SARASVATIKANTHABHARANAMISBN : 978-81-208-3281Edited By :Sundari Siddhartha
(2009, 466pp., abb., intra.)
The Sarasvatīkaṇṭhābharaṇam is a work on poetics (Bhoja has another work on grammar under the same name). This encyclopaedic compilation is a record of the wide range of human experience and knowledge that interested Bhoja…Read MoreIt discusses the usual topics of poetics in an unusual manner- doṣa, guṇa, doṣaguṇa, alaṁkāra, rasa, dṛśya and śravya kāvya. There are many earlier editions of this work, some with even two commentaries. But this alone has an English translation. The text has been exhaustively and incisively edited, without obscuring Bhoja’s thought and intent.
Poetry cannot be fitted into rigid classes either of matter or of manner. Rightfully is Bhoja unfettered by the terms and definitions, armed with which writers try to study “great poetry”. Bhoja has a practical approach and does not involve in the speculation on the soul of poetry. He holds rasa to be the crux of poetry. Śṛṅgāra is the foremost which can gather into itself all the other rasas. Bhoja uses Abhimāna and ahaṁāra as synonymous with rasa. It is, hence, inferred that the identification with the action and with the chief character, on the part of the reader, brings about this delight. The self-transcending state of aesthetic delight, spoken of by Abhinavagupta may be a more advanced stage of this joy.
SILPA-PRAKASAISBN : 81-208-2052-5Edited By :BETTINA BÄUMER, RAJENDRA PRASAD DAS AND SADANANA DAS
(2005,xix+471pp., 21 figs., plates, notes, gloss., bibl., indexes)
“The Śilpa-prakāśa is an important addition to the existing literature on Indian Śilpa texts” (V.S. Agrawala)…Read MoreThis early text on Orissan Temple architecture (possibly from the tenth century CE) describes various temple types of Orissa, but especially a tantric temple termed Vimānamālinī with its sub-types padmagarbha and Kāmagarbha. The latter could be identified with the tenth century Vārāhī Temple at Caurāsī near Koṇārka. The text goes into great detail of the architecture, the iconography and the symbolism of all the parts of the temple. Its unique contribution lies in the description of yantras or symbolic diagrams underlying the architecture as well as sculpture.Read less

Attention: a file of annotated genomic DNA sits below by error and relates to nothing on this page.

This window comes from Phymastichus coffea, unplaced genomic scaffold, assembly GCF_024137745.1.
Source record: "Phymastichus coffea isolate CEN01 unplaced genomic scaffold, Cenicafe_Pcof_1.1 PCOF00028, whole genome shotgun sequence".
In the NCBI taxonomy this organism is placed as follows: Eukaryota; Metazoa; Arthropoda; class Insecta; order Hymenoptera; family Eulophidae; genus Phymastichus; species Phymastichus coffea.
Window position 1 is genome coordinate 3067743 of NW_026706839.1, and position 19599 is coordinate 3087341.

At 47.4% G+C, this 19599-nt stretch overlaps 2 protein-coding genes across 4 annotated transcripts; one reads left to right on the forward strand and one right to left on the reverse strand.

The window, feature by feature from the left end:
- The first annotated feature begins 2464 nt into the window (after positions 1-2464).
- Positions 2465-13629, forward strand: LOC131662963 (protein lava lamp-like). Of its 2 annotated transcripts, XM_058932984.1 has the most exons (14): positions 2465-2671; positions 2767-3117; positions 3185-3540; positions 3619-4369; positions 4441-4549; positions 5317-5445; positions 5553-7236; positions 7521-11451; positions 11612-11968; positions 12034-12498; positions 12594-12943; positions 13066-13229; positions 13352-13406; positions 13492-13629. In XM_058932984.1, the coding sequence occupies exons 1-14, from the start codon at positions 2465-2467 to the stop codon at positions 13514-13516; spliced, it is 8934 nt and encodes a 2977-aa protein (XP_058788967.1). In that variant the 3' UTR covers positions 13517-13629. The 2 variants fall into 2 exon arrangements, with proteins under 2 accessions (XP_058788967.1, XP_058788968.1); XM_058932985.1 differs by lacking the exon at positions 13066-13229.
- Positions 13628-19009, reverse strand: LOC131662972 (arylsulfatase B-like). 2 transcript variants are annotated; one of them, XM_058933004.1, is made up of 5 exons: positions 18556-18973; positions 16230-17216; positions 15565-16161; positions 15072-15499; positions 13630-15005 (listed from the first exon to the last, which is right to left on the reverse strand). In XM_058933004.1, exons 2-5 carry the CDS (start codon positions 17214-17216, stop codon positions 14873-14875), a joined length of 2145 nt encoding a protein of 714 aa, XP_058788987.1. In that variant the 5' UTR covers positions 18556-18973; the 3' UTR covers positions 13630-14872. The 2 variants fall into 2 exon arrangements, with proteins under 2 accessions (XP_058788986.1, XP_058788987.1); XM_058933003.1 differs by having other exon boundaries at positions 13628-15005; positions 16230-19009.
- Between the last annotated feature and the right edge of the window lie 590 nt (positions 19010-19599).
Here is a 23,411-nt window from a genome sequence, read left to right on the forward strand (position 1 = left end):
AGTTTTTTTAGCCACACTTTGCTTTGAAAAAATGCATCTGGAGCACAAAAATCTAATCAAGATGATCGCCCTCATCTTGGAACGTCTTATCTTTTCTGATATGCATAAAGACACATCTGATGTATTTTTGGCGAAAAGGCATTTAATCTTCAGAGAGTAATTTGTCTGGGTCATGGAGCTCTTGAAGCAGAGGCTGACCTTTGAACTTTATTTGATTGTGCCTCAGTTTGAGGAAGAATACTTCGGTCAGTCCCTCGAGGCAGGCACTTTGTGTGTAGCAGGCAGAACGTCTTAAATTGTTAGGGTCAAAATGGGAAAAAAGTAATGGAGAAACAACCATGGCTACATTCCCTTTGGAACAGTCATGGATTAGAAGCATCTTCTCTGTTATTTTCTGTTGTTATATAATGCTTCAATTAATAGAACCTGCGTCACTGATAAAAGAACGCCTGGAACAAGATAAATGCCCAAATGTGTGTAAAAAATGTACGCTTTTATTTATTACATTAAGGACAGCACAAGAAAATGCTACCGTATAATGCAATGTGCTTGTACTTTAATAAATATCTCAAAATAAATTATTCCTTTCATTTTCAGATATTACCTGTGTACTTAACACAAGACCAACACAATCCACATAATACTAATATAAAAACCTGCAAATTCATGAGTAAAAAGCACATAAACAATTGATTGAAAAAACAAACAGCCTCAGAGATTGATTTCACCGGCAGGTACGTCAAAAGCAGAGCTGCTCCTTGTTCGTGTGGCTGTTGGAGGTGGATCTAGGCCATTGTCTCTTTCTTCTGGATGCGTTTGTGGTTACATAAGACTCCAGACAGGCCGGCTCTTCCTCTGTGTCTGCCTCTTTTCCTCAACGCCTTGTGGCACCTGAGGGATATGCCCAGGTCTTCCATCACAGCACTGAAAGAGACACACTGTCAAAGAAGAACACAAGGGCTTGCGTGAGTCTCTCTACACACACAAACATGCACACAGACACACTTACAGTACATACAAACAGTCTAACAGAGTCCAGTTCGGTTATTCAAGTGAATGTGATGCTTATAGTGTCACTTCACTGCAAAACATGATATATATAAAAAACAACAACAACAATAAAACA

The original author was not only a practising tantric, but also an expert architect speaking from experience. The text was first discovered, edited and translated by Alice Boner with the help of Pandit Sadasiva Nath Sarma of Purī, and published by Brill (Leiden) in 1966. The present edition is a completely revised version of text and translation, with new illustrations, on the basis of a palmleaf manuscript, with added indices.
This edition will be extremely valuable for understanding not only the temple construction but
the entire symbolism underlying the unique temples of Orissa.
SILPARATNAKOSAISBN : 81-208-1216-0-1Edited By :BETTINA BAUMER and RAJENDRA PRASAD DAS
(1994, ix+228 pp.,illus., plates, gloss., bibl., indexes)
The Śilparatnakośa is a seventeenth-century CE Orissan text describing all the parts of the temple and the most important temple types of Orissa, such as the Mañjuśrī and Khākāra…Read MoreIt also contains a section on sculpture (Prāsādamūrti) and an appendix on image-making. The text, though much later than the temples described, reflects the still-living tradition and contributes much to clarify the terminology of Orissan temple architecture. It also contains interesting references to the symbolism of the temple and its elements. The most important contribution of this text, however, lies in the identification of the Mañjuśrī Temple with the Śrīcakra, which has helped to re-identify the Rājarānī Temple at Bhubaneswar as a temple dedicated to Rājarājeśvarī in the form of a Śrīcakra.
ŚRĪHASTAMUKTĀVALĪ OF SUBHANKARA KAVIISBN : 81-208-0829-0Edited By :MAHESWAR NEOG
Many texts on music, dance and drama continued to be written in different parts of India through the seventeenth century.Read MoreBetween the twelfth and the sixteenth century, regional styles emerged.Of the medieval texts Śubhaṅkara Kavi’s Śrīhastamuktāvalī belongs to the eastern tradition and is significant for its detailed treatment of the hastas (hand gestures). While there is ambiguity with regard to its origins, the text has been found in Maithili and in Assamese transcripts. It throws light on the language of the hand gestures which may have been followed in the eastern regions.
The editor points out the similarities as also differences in the treatment of the subject in Śrīhastamuktāvalī, Nāṭyaśāstra and the Saṅgītaratnākara traditions.
ŚṚṄGĀRAPRAKĀŚA : SAHITYAPRAKASHISBN : 181-85503-14-1Edited By :Revaprasad Dwivedi and Sadashiv Kumar Dwivedi
(2007, 860pp., abb., Intro.,)